- Rock 2 is launched at a 45° angle below the horizontal
- Rock 3 is launched horizontally

Which of the following correctly relates the magnitude *v _{y}* of the vertical component of the velocity of each rock immediately before it hits the ground?

_{A} below the center, however. The second time, the rifle is similarly aimed, but from twice the distance from the target. This time the bullet strikes the target at a distance of H_{B} below the center. Find the ratio Н_{B}/ Н_{А}.

- 1.06 s
- 1.31 s

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Kinematics | Forces |
---|---|

\Delta x = v_i t + \frac{1}{2} at^2 | F = ma |

v = v_i + at | F_g = \frac{G m_1m_2}{r^2} |

a = \frac{\Delta v}{\Delta t} | f = \mu N |

R = \frac{v_i^2 \sin(2\theta)}{g} |

Circular Motion | Energy |
---|---|

F_c = \frac{mv^2}{r} | KE = \frac{1}{2} mv^2 |

a_c = \frac{v^2}{r} | PE = mgh |

KE_i + PE_i = KE_f + PE_f |

Momentum | Torque and Rotations |
---|---|

p = m v | \tau = r \cdot F \cdot \sin(\theta) |

J = \Delta p | I = \sum mr^2 |

p_i = p_f | L = I \cdot \omega |

Simple Harmonic Motion |
---|

F = -k x |

T = 2\pi \sqrt{\frac{l}{g}} |

T = 2\pi \sqrt{\frac{m}{k}} |

Constant | Description |
---|---|

g | Acceleration due to gravity, typically 9.8 , \text{m/s}^2 on Earth’s surface |

G | Universal Gravitational Constant, 6.674 \times 10^{-11} , \text{N} \cdot \text{m}^2/\text{kg}^2 |

\mu_k and \mu_s | Coefficients of kinetic (\mu_k) and static (\mu_s) friction, dimensionless. Static friction (\mu_s) is usually greater than kinetic friction (\mu_k) as it resists the start of motion. |

k | Spring constant, in \text{N/m} |

M_E = 5.972 \times 10^{24} , \text{kg} | Mass of the Earth |

M_M = 7.348 \times 10^{22} , \text{kg} | Mass of the Moon |

M_M = 1.989 \times 10^{30} , \text{kg} | Mass of the Sun |

Variable | SI Unit |
---|---|

s (Displacement) | \text{meters (m)} |

v (Velocity) | \text{meters per second (m/s)} |

a (Acceleration) | \text{meters per second squared (m/s}^2\text{)} |

t (Time) | \text{seconds (s)} |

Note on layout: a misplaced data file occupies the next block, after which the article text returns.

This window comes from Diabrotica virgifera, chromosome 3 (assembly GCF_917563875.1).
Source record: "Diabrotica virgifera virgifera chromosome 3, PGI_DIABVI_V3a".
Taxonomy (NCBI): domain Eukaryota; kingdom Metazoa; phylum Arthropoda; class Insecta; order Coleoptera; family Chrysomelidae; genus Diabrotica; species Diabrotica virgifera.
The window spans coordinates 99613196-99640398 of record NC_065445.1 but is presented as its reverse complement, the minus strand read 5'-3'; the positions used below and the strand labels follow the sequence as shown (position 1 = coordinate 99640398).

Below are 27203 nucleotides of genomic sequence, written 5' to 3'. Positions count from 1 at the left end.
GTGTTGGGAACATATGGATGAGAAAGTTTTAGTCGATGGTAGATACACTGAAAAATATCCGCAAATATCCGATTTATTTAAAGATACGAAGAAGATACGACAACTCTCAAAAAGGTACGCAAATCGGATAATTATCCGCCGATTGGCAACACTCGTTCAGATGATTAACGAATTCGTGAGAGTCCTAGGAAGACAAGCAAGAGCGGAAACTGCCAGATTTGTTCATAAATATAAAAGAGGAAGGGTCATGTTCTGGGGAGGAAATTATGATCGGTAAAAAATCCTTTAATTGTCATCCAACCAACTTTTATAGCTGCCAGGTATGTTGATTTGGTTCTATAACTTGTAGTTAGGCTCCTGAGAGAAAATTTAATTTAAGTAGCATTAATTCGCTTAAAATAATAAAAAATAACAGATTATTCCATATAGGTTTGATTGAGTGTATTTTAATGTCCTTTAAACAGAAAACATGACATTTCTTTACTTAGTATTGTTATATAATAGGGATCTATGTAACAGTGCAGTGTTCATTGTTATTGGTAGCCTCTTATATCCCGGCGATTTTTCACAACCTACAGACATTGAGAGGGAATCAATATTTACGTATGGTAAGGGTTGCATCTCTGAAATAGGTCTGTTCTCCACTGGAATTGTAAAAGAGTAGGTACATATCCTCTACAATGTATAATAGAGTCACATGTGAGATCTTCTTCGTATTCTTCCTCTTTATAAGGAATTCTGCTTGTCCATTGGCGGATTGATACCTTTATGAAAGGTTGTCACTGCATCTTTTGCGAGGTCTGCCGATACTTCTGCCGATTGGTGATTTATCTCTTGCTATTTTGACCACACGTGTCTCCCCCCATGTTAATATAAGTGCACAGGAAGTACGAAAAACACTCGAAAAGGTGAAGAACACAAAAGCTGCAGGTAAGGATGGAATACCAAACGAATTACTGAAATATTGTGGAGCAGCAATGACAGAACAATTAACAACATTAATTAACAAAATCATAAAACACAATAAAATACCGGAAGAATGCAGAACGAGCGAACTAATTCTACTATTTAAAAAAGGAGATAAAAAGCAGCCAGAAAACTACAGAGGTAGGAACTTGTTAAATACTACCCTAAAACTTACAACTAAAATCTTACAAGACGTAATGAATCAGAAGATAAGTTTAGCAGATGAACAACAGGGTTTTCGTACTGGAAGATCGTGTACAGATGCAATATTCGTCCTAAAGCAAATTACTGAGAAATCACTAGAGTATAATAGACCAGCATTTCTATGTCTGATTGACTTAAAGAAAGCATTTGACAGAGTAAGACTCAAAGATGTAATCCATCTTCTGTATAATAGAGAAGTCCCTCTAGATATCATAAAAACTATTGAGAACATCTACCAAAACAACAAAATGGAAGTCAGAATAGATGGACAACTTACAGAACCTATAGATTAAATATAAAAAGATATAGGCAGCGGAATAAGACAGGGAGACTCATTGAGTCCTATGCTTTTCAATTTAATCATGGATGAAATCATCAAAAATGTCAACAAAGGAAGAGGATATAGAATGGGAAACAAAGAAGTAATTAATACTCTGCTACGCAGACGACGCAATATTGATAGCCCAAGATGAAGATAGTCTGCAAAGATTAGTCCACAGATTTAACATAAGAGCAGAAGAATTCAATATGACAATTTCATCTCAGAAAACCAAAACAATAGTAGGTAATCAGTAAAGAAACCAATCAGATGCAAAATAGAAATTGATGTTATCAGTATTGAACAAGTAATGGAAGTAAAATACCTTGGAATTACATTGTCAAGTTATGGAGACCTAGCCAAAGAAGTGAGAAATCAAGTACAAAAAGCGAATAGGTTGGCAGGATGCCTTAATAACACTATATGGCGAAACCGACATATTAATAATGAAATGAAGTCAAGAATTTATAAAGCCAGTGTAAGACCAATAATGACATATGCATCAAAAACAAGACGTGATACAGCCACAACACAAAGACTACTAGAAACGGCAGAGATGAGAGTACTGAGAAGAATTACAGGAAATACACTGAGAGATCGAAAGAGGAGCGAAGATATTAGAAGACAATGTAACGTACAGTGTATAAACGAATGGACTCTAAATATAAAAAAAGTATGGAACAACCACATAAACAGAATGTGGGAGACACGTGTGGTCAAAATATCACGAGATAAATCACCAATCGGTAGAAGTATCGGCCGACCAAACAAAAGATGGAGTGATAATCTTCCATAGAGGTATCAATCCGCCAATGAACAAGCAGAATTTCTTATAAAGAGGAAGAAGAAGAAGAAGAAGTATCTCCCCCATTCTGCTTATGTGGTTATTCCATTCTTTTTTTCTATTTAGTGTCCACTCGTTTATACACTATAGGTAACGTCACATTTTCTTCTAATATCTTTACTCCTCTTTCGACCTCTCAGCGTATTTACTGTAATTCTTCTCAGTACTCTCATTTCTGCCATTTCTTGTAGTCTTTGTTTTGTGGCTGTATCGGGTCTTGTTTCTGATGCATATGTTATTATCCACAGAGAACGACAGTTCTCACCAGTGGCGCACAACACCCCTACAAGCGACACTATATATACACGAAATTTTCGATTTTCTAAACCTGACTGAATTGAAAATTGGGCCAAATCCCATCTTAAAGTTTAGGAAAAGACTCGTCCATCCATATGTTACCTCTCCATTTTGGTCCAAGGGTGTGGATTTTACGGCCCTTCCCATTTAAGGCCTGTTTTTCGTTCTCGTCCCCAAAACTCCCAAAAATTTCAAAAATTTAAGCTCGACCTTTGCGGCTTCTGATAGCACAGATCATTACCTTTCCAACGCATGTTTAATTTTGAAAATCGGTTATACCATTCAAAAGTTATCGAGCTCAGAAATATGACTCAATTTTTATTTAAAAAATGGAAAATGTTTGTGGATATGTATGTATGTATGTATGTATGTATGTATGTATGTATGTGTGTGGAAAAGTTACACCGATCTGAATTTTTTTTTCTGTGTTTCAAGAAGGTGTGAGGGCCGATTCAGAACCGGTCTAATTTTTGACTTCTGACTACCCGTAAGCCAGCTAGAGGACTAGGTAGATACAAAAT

m (Mass) | \text{kilograms (kg)} |

Variable | Derived SI Unit |
---|---|

F (Force) | \text{newtons (N)} |

E, PE, KE (Energy, Potential Energy, Kinetic Energy) | \text{joules (J)} |

P (Power) | \text{watts (W)} |

p (Momentum) | \text{kilogram meters per second (kgm/s)} |

\omega (Angular Velocity) | \text{radians per second (rad/s)} |

\tau (Torque) | \text{newton meters (Nm)} |

I (Moment of Inertia) | \text{kilogram meter squared (kgm}^2\text{)} |

f (Frequency) | \text{hertz (Hz)} |

General Metric Conversion Chart

Conversion Example

Example of using unit analysis: Convert 5 kilometers to millimeters.

Start with the given measurement:

`\text{5 km}`

Use the conversion factors for kilometers to meters and meters to millimeters:

`\text{5 km} \times \frac{10^3 \, \text{m}}{1 \, \text{km}} \times \frac{10^3 \, \text{mm}}{1 \, \text{m}}`

Perform the multiplication:

`\text{5 km} \times \frac{10^3 \, \text{m}}{1 \, \text{km}} \times \frac{10^3 \, \text{mm}}{1 \, \text{m}} = 5 \times 10^3 \times 10^3 \, \text{mm}`

Simplify to get the final answer:

`\boxed{5 \times 10^6 \, \text{mm}}`

Prefix | Symbol | Power of Ten | Equivalent |
---|---|---|---|

Pico- | p | 10^{-12} | 0.000000000001 |

Nano- | n | 10^{-9} | 0.000000001 |

Micro- | µ | 10^{-6} | 0.000001 |

Milli- | m | 10^{-3} | 0.001 |

Centi- | c | 10^{-2} | 0.01 |

Deci- | d | 10^{-1} | 0.1 |

(Base unit) | – | 10^{0} | 1 |

Deca- or Deka- | da | 10^{1} | 10 |

Hecto- | h | 10^{2} | 100 |

Kilo- | k | 10^{3} | 1,000 |

Mega- | M | 10^{6} | 1,000,000 |

Giga- | G | 10^{9} | 1,000,000,000 |

Tera- | T | 10^{12} | 1,000,000,000,000 |

- Some answers may be slightly off by 1% depending on rounding, etc.
- Answers will use different values of gravity. Some answers use 9.81 m/s
^{2}, and other 10 m/s^{2 }for calculations. - Variables are sometimes written differently from class to class. For example, sometime initial velocity v_i is written as u ; sometimes \Delta x is written as s .
- Bookmark questions that you can’t solve so you can come back to them later.
- Always get help if you can’t figure out a problem. The sooner you can get it cleared up the better chances of you not getting it wrong on a test!